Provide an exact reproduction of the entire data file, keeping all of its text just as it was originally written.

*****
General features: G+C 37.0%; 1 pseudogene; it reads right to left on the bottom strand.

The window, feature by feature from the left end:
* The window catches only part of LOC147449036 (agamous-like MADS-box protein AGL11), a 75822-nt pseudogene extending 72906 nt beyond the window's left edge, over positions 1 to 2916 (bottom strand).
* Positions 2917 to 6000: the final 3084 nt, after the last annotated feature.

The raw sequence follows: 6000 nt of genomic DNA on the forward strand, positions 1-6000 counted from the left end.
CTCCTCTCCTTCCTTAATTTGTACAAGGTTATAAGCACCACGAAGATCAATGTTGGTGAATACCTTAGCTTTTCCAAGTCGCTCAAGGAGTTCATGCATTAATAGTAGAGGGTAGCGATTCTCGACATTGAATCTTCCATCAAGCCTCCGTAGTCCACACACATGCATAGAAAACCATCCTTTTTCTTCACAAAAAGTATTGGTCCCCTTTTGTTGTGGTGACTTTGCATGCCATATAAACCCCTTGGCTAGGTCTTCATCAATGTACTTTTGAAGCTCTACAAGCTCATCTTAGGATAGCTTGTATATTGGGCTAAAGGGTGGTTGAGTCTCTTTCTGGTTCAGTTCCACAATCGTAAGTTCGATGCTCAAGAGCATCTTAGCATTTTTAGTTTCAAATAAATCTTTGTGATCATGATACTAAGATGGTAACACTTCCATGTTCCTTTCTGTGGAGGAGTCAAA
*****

General features: G+C 37.0%; 1 pseudogene; it reads right to left on the bottom strand.

The window, feature by feature from the left end:
* The window catches only part of LOC147449036 (agamous-like MADS-box protein AGL11), a 75822-nt pseudogene extending 72906 nt beyond the window's left edge, over positions 1 to 2916 (bottom strand).
* Positions 2917 to 6000: the final 3084 nt, after the last annotated feature.

The raw sequence follows: 6000 nt of genomic DNA on the forward strand, positions 1-6000 counted from the left end.
CTCCTCTCCTTCCTTAATTTGTACAAGGTTATAAGCACCACGAAGATCAATGTTGGTGAATACCTTAGCTTTTCCAAGTCGCTCAAGGAGTTCATGCATTAATAGTAGAGGGTAGCGATTCTCGACATTGAATCTTCCATCAAGCCTCCGTAGTCCACACACATGCATAGAAAACCATCCTTTTTCTTCACAAAAAGTATTGGTCCCCTTTTGTTGTGGTGACTTTGCATGCCATATAAACCCCTTGGCTAGGTCTTCATCAATGTACTTTTGAAGCTCTACAAGCTCATCTTAGGATAGCTTGTATATTGGGCTAAAGGGTGGTTGAGTCTCTTTCTGGTTCAGTTCCACAATCGTAAGTTCGATGCTCAAGAGCATCTTAGCATTTTTAGTTTCAAATAAATCTTTGTGATCATGATACTAAGATGGTAACACTTCCATGTTCCTTTCTGTGGAGGAGTCAAA